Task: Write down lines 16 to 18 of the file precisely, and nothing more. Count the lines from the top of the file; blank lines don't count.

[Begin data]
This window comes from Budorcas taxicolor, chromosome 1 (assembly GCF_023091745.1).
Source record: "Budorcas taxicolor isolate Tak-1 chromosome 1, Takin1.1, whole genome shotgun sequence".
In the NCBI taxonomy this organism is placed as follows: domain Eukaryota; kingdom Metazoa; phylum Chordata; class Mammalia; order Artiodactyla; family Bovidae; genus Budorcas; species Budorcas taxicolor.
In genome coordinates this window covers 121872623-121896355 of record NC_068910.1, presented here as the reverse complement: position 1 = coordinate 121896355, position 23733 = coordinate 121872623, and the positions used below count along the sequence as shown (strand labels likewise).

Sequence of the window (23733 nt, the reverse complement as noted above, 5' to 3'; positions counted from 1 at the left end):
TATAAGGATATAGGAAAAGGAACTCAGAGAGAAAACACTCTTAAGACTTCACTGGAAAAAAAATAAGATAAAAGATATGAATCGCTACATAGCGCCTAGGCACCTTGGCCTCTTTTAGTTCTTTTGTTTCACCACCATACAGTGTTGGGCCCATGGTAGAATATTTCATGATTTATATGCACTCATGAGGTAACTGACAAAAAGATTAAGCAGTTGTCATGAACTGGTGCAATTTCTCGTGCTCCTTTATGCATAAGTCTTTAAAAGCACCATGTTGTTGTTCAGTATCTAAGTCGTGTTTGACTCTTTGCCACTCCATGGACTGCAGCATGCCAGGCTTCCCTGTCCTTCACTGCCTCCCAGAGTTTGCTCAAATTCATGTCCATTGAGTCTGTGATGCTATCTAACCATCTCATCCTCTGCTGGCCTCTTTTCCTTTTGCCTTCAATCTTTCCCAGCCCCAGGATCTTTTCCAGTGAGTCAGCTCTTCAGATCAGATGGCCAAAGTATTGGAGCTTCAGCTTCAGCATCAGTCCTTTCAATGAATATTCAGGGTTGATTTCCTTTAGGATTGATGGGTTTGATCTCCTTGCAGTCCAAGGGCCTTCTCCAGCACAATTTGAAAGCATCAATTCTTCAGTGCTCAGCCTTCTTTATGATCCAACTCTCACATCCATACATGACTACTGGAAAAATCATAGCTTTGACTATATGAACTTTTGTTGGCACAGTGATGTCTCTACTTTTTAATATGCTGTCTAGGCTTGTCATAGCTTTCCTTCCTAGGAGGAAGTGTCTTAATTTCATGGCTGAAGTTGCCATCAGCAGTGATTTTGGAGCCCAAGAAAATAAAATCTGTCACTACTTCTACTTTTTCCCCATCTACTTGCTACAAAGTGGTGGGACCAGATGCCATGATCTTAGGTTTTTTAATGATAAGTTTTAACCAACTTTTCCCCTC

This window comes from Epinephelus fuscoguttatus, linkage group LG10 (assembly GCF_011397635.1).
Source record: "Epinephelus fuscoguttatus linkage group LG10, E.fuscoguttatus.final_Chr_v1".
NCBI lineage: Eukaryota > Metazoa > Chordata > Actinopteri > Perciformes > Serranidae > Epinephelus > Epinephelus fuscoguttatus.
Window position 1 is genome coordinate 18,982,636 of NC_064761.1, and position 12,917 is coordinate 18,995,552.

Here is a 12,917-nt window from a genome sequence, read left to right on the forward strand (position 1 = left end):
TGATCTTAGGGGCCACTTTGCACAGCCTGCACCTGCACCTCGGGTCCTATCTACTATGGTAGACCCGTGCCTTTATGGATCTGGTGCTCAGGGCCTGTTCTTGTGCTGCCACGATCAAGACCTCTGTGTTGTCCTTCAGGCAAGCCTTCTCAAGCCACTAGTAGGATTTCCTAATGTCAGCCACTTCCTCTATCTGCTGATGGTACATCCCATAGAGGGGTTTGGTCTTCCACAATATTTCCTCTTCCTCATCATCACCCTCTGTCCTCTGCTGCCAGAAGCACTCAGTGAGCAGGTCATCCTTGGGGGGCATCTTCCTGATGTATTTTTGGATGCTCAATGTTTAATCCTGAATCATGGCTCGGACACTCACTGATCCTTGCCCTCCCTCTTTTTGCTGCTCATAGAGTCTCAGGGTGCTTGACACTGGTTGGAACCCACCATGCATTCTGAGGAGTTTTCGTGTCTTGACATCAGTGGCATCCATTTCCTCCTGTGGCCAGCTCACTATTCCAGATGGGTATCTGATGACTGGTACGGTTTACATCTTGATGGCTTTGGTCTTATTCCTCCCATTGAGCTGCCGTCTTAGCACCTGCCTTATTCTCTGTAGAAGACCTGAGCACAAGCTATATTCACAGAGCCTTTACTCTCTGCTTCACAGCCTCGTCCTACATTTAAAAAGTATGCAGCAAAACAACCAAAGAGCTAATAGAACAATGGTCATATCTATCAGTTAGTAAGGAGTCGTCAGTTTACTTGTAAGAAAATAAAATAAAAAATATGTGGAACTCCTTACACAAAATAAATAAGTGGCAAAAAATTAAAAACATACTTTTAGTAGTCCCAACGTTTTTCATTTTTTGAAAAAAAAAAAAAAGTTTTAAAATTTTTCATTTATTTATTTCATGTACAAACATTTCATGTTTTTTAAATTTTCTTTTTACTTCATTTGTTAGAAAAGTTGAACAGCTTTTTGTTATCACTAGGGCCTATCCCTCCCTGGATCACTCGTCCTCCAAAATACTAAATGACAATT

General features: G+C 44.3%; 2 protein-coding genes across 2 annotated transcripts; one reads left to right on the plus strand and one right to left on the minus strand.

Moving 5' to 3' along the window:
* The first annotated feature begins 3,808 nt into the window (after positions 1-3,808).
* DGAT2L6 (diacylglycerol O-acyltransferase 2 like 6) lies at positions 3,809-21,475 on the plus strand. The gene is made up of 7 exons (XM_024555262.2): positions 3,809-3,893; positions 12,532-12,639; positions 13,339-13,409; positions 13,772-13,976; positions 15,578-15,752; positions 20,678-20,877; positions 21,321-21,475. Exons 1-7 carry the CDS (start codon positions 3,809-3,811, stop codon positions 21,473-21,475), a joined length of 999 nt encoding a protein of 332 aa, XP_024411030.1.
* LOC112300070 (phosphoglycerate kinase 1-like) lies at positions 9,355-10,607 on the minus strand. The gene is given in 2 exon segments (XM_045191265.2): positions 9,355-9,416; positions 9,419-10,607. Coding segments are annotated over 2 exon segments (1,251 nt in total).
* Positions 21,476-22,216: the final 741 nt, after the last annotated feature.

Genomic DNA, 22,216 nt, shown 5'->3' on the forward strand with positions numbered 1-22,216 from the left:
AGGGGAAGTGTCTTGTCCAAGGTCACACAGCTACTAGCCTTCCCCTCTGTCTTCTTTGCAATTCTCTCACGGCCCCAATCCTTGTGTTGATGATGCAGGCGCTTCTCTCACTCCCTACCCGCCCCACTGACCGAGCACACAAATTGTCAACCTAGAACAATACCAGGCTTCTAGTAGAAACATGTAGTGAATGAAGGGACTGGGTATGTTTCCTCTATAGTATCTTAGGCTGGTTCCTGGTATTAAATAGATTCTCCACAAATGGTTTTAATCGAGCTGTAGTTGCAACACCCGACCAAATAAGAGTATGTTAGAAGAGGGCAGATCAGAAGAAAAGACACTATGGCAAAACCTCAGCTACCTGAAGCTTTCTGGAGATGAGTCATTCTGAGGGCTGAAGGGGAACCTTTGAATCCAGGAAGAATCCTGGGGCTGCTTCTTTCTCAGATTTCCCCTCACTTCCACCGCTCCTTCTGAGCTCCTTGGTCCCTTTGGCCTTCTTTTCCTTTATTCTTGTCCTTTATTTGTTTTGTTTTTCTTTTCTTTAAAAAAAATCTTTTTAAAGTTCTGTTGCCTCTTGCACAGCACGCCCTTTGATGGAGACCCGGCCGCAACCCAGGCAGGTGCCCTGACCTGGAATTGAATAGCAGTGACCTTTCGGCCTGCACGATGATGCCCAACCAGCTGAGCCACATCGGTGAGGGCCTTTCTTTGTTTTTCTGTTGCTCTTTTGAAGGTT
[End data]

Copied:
* DGAT2L6 (diacylglycerol O-acyltransferase 2 like 6) lies at positions 3,809-21,475 on the plus strand. The gene is made up of 7 exons (XM_024555262.2): positions 3,809-3,893; positions 12,532-12,639; positions 13,339-13,409; positions 13,772-13,976; positions 15,578-15,752; positions 20,678-20,877; positions 21,321-21,475. Exons 1-7 carry the CDS (start codon positions 3,809-3,811, stop codon positions 21,473-21,475), a joined length of 999 nt encoding a protein of 332 aa, XP_024411030.1.
* LOC112300070 (phosphoglycerate kinase 1-like) lies at positions 9,355-10,607 on the minus strand. The gene is given in 2 exon segments (XM_045191265.2): positions 9,355-9,416; positions 9,419-10,607. Coding segments are annotated over 2 exon segments (1,251 nt in total).
* Positions 21,476-22,216: the final 741 nt, after the last annotated feature.